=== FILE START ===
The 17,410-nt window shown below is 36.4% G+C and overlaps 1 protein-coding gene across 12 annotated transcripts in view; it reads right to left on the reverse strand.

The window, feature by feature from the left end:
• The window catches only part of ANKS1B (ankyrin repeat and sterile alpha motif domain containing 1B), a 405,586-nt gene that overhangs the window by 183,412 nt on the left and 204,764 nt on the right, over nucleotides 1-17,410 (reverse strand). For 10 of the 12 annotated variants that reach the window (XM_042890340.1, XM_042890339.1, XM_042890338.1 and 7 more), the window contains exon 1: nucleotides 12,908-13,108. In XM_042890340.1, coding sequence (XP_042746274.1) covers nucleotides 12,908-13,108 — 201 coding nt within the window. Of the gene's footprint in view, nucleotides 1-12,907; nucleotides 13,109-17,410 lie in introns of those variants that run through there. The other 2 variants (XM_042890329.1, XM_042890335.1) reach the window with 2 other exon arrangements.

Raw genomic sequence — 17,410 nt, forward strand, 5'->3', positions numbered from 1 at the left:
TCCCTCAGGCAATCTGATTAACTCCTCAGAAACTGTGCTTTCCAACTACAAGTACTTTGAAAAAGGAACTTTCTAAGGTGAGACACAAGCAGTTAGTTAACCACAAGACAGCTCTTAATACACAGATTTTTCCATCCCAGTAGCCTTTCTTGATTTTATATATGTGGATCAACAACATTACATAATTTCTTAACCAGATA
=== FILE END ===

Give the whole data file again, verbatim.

The 17,410-nt window shown below is 36.4% G+C and overlaps 1 protein-coding gene across 12 annotated transcripts in view; it reads right to left on the reverse strand.

The window, feature by feature from the left end:
• The window catches only part of ANKS1B (ankyrin repeat and sterile alpha motif domain containing 1B), a 405,586-nt gene that overhangs the window by 183,412 nt on the left and 204,764 nt on the right, over nucleotides 1-17,410 (reverse strand). For 10 of the 12 annotated variants that reach the window (XM_042890340.1, XM_042890339.1, XM_042890338.1 and 7 more), the window contains exon 1: nucleotides 12,908-13,108. In XM_042890340.1, coding sequence (XP_042746274.1) covers nucleotides 12,908-13,108 — 201 coding nt within the window. Of the gene's footprint in view, nucleotides 1-12,907; nucleotides 13,109-17,410 lie in introns of those variants that run through there. The other 2 variants (XM_042890329.1, XM_042890335.1) reach the window with 2 other exon arrangements.

Raw genomic sequence — 17,410 nt, forward strand, 5'->3', positions numbered from 1 at the left:
TCCCTCAGGCAATCTGATTAACTCCTCAGAAACTGTGCTTTCCAACTACAAGTACTTTGAAAAAGGAACTTTCTAAGGTGAGACACAAGCAGTTAGTTAACCACAAGACAGCTCTTAATACACAGATTTTTCCATCCCAGTAGCCTTTCTTGATTTTATATATGTGGATCAACAACATTACATAATTTCTTAACCAGATA